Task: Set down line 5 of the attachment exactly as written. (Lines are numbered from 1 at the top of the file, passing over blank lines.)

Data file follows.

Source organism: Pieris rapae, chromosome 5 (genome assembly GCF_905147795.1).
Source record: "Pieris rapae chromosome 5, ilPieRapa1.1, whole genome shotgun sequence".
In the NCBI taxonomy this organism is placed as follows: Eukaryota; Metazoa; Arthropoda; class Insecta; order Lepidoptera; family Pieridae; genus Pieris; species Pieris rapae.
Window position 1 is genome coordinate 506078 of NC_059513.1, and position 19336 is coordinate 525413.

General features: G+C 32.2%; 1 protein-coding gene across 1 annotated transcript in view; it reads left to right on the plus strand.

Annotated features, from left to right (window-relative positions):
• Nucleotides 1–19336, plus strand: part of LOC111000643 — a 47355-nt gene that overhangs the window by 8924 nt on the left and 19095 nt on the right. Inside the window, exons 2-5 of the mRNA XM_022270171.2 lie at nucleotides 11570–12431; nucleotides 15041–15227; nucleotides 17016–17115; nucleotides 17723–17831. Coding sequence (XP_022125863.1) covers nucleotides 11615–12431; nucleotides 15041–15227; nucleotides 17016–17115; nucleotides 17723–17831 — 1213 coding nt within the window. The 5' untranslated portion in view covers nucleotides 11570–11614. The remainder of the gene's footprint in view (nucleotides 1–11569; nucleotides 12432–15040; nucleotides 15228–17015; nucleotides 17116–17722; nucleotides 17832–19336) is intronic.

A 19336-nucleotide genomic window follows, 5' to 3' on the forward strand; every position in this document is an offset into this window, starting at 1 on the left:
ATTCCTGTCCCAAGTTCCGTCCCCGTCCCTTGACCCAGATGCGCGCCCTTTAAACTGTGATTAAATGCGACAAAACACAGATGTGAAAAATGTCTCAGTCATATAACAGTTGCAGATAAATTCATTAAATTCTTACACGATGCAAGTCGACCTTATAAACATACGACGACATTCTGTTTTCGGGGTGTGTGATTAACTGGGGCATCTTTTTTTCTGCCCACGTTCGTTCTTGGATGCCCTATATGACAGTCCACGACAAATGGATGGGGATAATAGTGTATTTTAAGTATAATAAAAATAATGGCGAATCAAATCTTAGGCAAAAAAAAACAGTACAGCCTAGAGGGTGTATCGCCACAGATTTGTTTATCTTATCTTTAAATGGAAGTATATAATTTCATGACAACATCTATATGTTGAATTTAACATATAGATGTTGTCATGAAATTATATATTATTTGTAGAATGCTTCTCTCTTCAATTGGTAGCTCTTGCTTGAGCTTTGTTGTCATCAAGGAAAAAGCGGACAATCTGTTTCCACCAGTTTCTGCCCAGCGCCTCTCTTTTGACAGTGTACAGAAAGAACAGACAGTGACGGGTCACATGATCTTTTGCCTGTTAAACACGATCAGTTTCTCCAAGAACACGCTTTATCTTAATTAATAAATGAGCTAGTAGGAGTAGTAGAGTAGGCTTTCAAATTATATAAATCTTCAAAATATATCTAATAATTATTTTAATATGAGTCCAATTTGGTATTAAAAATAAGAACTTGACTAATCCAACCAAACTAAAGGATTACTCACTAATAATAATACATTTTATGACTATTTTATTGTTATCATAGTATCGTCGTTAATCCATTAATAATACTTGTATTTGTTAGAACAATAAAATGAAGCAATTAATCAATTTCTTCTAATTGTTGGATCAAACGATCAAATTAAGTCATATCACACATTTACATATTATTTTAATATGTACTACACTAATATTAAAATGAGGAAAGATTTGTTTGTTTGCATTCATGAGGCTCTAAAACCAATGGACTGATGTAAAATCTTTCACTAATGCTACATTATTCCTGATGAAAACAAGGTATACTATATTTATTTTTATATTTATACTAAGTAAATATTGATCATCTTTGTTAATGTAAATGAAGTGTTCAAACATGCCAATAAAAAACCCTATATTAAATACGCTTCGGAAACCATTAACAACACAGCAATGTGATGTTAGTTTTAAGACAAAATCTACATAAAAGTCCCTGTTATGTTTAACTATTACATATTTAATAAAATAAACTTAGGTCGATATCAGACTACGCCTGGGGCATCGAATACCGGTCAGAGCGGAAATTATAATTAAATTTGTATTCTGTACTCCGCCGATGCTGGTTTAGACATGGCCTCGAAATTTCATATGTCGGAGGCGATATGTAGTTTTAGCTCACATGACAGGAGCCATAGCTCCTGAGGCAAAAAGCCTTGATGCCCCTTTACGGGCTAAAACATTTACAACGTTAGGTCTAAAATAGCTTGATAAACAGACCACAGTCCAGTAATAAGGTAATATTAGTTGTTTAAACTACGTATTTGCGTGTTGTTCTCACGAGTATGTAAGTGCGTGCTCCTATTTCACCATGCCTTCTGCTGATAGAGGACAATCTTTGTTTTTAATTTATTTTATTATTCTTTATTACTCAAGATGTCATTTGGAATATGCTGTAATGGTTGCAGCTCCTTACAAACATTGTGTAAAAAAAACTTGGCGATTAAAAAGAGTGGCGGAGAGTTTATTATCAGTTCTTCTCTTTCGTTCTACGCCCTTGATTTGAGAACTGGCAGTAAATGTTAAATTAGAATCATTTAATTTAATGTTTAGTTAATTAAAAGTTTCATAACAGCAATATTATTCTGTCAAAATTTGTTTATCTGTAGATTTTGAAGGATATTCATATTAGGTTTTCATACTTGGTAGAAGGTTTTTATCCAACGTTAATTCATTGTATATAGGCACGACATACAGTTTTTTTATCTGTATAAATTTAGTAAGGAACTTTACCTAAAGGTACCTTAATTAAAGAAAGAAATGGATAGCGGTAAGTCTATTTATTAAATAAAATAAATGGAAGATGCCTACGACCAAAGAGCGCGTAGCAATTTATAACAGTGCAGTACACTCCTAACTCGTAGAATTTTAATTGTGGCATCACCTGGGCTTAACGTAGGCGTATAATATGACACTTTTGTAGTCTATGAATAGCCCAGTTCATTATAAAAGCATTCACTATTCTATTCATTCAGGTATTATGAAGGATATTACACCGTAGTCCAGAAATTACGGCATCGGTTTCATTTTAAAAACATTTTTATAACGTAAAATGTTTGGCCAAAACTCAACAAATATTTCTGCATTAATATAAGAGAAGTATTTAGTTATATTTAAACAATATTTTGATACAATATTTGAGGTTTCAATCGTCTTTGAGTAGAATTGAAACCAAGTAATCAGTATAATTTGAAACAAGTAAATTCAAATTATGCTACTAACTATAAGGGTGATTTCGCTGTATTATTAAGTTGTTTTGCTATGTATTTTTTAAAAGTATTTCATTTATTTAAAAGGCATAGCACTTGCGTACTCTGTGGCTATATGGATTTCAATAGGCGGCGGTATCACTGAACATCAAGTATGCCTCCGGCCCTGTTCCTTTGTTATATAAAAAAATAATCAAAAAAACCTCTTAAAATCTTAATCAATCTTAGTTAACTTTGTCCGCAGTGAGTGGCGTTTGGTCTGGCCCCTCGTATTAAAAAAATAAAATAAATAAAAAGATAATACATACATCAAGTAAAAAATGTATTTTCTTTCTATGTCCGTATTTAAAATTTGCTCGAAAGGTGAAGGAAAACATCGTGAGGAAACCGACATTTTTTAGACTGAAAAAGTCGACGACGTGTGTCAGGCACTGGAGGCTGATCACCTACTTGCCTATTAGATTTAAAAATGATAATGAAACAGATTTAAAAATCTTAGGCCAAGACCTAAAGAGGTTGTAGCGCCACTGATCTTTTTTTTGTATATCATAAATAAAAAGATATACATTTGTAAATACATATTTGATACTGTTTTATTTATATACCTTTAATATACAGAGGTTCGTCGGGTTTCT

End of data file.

General features: G+C 32.2%; 1 protein-coding gene across 1 annotated transcript in view; it reads left to right on the plus strand.